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If a jury were to conclude that May 22, 1977, is the appropriate date of disability, Williams was obligated under the insurance contract to furnish satisfactory proof of six months continuous, total disability by May 22, 1978. Although there is no direct evidence of any such proof being supplied to Nationwide within the year, circumstantial evidence is present in a letter dated November 22, 1977, from a Nationwide regional group manager to Williams' employer apparently responding to an inquiry by the employer concerning Williams' coverage status. In that letter, the group manager refers to Williams as a "disabled employee" and informs the employer how Williams can obtain a waiver of his premiums.


May 22, 1977, is not the most likely date for fixing the beginning of Williams' total and continuous disability, however, because Williams returned to work for intermittent periods later that year. The second possible date of total disability is December 5, 1977, which Williams claimed on a sworn "Affidavit of Claimant for Disability Benefits" as his last day of work. The affidavit was supplied to Williams by Nationwide sometime after July 8, 1978, completed by Williams and his employer by October 26, 1978, and received by the insurer on November 1, 1978, eleven months after the alleged December 5 disability date. Because Williams himself stated December 5, 1977, as the date he last worked, Nationwide maintains, and the district court agreed, that this date should be used as the onset of Williams' disability.


If we agree with Nationwide that December 5, 1977, was the day Williams' disability commenced, under the contract Williams then had until December 5, 1978, to furnish the insurer with satisfactory proof of at least six months continuous and total disability. The plaintiff contends that Williams' affidavit submitted to Nationwide on November 1, 1978, constitutes satisfactory proof. The document states that Williams last worked on December 5, 1977, and that his last occupation was with the Franklin County Mental Health Board. The section of the form signed by his employer states that the insurance was in force on the date disability commenced, thereby indicating that in the eyes of Williams' employer, he was disabled on December 5, 1977. The affidavit also shows that Williams was hospitalized on May 22, 1977, for chronic obstructive lung disease (bronchial asthma), diabetes mellitus and a disease of the pancreas, and provides the names and addresses of three attending physicians who examined Williams during May and August 1977. It also states that he had received no income since the beginning of his disability and that his condition had improved very little since his hospitalization in May.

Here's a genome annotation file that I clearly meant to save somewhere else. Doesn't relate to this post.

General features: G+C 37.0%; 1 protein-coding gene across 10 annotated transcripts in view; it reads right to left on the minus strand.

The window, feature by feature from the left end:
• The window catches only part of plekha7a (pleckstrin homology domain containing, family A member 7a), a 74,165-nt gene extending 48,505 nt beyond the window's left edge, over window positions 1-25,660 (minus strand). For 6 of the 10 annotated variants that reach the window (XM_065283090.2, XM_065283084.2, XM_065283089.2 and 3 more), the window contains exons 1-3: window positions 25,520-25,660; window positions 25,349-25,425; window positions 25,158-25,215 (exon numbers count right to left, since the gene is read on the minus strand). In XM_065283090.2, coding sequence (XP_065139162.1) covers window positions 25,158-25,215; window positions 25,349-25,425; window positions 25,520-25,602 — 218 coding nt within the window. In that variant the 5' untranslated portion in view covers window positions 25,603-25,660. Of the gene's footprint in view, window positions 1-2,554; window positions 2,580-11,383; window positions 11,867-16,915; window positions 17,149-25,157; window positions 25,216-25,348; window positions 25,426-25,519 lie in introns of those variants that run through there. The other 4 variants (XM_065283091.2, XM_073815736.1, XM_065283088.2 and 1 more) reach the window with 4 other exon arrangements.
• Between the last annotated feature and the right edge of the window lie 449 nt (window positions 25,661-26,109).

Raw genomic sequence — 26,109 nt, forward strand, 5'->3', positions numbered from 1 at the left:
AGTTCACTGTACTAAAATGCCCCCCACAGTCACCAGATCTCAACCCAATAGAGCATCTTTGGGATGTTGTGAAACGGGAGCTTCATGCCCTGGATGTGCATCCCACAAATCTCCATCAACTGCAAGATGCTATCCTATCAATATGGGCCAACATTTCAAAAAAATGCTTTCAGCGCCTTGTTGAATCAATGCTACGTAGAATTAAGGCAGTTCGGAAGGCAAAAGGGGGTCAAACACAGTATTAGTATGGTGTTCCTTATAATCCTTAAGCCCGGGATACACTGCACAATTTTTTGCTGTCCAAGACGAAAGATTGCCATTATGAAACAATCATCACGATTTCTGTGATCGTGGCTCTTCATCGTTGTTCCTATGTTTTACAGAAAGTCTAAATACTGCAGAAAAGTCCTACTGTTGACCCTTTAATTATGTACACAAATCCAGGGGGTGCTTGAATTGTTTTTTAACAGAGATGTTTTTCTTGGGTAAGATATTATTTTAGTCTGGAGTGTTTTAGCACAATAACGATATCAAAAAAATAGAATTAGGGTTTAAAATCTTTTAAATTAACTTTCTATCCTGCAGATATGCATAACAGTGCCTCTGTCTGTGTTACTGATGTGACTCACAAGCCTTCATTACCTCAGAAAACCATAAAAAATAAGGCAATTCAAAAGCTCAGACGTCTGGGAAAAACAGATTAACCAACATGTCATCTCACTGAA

Nationwide maintains that the affidavit was not satisfactory proof of six months continuous and total disability. The company would have accepted as satisfactory proof a completed, two-page form called an "Attending Physician's Statement," which was mailed to Williams' employer on November 7, 1978, six days after the company received Williams' affidavit. The form was never completed or returned. On January 5, 1979, another form was sent to Williams at an address in Woodmore, Ohio, that had been supplied to the insurer by Williams' employer. By this time, however, Williams was living in Cleveland, and it is unclear from the record whether he ever received the Attending Physician's Statement. Hearing no reply from Williams, Nationwide sent another letter to his Woodmore address on February 13, 1979, informing him that the company's file for waiver of life insurance premiums was closed due to his failure to submit the Attending Physician's Statement as proof of continuous, total disability.


In determining whether Williams failed to comply with the contract's requirement that he furnish "satisfactory proof" of continuous, total disability, we initially observe that under the law of both Georgia, the plaintiff's state of residence, and Ohio, the defendant's state of residence and the place where Williams lived, died and worked, ambiguous provisions in contracts of insurance should be construed strictly against the insurer. See, e.g., Simpson v. Jefferson Standard Life Ins. Co., 465 F.2d 1320, 1325 (6th Cir.1972); Richards v. Hanover Ins. Co., 250 Ga. 613, 299 S.E.2d 561 (1983). The words "satisfactory proof" do not lend themselves to precise definition. The contract does not state that satisfactory proof of total disability can only be furnished by completing the company's Attending Physician's Statement. Nationwide concedes that the contract's use of a general term means that other forms of proof could satisfy the insurer's condition precedent to waiver of premium benefits.